Leasing an apartment in Shanghai can be a high-pressure experience. This is not a buyer’s market, where eager apartment-hunters can take their time sampling properties. My first experience renting an apartment in Shanghai went without a hitch. The first place I saw was perfect in terms of location and price. The interior was older than what I was used to in Canada, but it was comfortable and more than adequate for my needs. My second experience showed me just how urgent a Shanghai apartment-hunt can be.
I decided to move into a new place once the lease was up, and was lucky enough to receive the help of Julie (one of our top property consultants). I found 3 places which I liked, but all fell through for one reason or another (one uncooperative landlord and two which were leased out to other tenants before we could close the deal).
On Tuesday the 14th we saw a unit in Wuyi Gardens, an older complex just south of the bustling Zhongshan Park. The buildings’ exteriors were utilitarian and ugly, but the compound had a nice garden and well-maintained facilities. Besides for some frilly purple curtains, this 11th-floor unit met all my needs for an apartment. It had a great view of the city with a roomy interior, two balconies, a good price, and most importantly (for me), a great location. I called my roommate and told him to get down here as fast as possible, but he was coming from Hongkou on the opposite end of the city so I knew it would be a while before he got here.
The agent that Julie and I were with (a close contact of our company) knew of another open apartment a few blocks away. Although he claimed that the unit was amazing, he also said informed me it was a 1st-floor unit slightly more expensive than the one I was standing in. Immediately, I decided against leasing it, but out of sheer boredom I agreed to go see this place.
After 10 miserable minutes in the rain, we opened the door and I paused in the doorway, shocked at how nice the place was. A big dining room stretched out into an even bigger living room…which stretched out even further into a roomy private garden out back. Author’s Note: ‘gardens’ are how the locals describe the small, private courtyards behind many 1st-floor properties. Some of these might have actual gardens in the Western sense of the word (with flowers, shrubbery, etc.) However, many of these are just walled off backyards.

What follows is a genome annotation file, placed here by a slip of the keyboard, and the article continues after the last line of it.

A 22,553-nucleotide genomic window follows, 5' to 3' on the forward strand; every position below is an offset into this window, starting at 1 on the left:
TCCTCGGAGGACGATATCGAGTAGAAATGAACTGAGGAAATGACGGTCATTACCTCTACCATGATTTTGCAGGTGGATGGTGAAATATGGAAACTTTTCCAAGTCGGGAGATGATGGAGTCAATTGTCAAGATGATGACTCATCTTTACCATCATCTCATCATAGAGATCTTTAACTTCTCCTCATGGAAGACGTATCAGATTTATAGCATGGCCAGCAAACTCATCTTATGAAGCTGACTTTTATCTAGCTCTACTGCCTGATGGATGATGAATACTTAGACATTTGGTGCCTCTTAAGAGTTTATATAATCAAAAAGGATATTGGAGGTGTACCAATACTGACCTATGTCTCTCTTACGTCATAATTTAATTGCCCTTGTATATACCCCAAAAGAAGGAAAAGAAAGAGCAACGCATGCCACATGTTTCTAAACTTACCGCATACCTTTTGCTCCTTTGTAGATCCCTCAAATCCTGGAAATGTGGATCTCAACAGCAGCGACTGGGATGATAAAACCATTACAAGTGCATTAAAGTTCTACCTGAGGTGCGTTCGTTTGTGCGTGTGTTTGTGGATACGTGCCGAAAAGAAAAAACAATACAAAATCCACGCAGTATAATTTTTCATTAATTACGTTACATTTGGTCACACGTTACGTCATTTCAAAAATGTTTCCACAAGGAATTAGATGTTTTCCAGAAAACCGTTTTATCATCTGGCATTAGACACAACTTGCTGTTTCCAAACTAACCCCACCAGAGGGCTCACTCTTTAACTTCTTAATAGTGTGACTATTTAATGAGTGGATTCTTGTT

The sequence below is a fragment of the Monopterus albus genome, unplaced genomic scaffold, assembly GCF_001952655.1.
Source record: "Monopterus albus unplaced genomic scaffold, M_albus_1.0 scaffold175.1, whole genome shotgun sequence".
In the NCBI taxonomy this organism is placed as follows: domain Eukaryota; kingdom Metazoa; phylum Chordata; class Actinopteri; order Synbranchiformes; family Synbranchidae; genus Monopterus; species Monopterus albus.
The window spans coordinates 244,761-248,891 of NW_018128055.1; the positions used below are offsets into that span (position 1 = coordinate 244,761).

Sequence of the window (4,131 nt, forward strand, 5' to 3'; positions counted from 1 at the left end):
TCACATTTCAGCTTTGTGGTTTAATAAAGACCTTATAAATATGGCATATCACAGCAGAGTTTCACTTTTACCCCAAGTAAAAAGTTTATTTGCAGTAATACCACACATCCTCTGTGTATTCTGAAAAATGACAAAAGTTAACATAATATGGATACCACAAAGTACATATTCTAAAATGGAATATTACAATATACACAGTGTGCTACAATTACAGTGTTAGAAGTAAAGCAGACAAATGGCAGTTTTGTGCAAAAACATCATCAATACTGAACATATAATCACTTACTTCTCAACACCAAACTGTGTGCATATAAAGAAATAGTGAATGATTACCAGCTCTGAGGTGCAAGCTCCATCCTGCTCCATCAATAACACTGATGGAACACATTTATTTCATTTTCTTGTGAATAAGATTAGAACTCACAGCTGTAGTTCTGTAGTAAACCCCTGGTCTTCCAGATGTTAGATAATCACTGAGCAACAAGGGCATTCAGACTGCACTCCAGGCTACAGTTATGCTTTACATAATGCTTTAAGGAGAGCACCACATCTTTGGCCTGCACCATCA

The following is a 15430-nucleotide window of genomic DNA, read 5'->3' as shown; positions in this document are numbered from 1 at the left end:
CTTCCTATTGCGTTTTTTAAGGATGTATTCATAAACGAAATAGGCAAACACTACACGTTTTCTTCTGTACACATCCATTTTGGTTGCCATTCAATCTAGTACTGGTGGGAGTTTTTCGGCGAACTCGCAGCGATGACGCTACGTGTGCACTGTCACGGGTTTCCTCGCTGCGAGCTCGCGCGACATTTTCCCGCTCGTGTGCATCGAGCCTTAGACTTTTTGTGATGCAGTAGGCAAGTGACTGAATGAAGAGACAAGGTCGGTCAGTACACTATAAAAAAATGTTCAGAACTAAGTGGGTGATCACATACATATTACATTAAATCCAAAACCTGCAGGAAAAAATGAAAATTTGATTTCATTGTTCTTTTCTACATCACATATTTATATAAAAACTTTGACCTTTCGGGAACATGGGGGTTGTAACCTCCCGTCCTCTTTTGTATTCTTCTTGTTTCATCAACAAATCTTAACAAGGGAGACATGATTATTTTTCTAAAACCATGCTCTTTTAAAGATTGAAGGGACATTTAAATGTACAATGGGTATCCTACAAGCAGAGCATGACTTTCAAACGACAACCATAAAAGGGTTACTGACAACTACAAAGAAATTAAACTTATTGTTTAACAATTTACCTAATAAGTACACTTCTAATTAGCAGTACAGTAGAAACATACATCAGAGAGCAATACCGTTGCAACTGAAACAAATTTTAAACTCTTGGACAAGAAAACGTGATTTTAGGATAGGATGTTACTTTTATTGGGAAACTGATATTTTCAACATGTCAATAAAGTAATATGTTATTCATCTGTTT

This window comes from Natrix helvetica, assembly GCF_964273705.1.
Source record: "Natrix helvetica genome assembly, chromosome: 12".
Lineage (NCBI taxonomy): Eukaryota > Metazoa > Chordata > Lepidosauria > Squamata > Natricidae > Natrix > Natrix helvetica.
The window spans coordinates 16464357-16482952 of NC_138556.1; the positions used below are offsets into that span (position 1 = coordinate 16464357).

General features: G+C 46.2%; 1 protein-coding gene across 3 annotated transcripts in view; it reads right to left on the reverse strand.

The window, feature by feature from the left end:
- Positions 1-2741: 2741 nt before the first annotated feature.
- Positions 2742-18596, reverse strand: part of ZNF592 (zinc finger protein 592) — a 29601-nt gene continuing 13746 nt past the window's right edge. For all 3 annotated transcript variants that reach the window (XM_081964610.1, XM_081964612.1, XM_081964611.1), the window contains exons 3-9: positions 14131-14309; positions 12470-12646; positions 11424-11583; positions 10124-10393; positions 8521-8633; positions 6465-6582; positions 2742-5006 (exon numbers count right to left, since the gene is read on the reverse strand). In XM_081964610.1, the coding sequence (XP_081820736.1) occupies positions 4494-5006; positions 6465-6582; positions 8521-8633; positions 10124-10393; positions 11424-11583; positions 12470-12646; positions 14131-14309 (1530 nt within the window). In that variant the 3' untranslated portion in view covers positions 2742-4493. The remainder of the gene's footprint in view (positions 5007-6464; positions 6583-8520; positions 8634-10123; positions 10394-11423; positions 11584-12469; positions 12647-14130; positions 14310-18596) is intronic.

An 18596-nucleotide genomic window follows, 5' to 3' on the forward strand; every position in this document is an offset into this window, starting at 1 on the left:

This place was a slam dunk. I knew it was perfect on first sight, but I had just started my job at Salo Homes and didn’t fully appreciate the cutthroat nature of a Shanghai apartment-hunt. I wasn’t sure whether my roommate would be willing to pay the premium for this place, so I decided to show him the first apartment before bringing him back. Julie was sick (and had been running around with a rough cold for much of the week), so she opted to stay in the apartment instead of walking further in the rain. In the 30 minutes that we were gone, she fended off two other parties of apartment-hunters who showed a lot of interest in the place.
My roommate had the exact same reaction to the garden flat that I had. It took us about 2 minutes of giddy exploration before we decided to sign the lease. It was a huge weight off my shoulders to find a new apartment…one that not only met my requirements, but that exceeded all my expectations as to what was within my budget.
It was pure luck that Julie decided to stay behind, and if she had been feeling a little healthier I would probably have lost that apartment to someone else. Shanghai’s a big city, and I’m sure I would have found another great place to live in…but I think I might have felt a little bitter if we had ended up moving into another place.
Luck was how I managed to get this apartment. But now I know the importance of decisiveness and quick-thinking when finding a new home in Shanghai.